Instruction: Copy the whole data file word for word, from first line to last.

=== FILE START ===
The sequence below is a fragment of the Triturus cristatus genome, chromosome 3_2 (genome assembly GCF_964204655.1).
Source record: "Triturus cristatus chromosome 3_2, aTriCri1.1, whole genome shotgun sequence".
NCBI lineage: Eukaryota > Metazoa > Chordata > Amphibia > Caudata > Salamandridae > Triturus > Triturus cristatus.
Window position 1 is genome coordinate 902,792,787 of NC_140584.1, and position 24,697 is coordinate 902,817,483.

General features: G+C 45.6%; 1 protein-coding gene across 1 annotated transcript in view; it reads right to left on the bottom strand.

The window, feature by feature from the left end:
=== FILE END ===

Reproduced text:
The sequence below is a fragment of the Triturus cristatus genome, chromosome 3_2 (genome assembly GCF_964204655.1).
Source record: "Triturus cristatus chromosome 3_2, aTriCri1.1, whole genome shotgun sequence".
NCBI lineage: Eukaryota > Metazoa > Chordata > Amphibia > Caudata > Salamandridae > Triturus > Triturus cristatus.
Window position 1 is genome coordinate 902,792,787 of NC_140584.1, and position 24,697 is coordinate 902,817,483.

General features: G+C 45.6%; 1 protein-coding gene across 1 annotated transcript in view; it reads right to left on the bottom strand.

The window, feature by feature from the left end: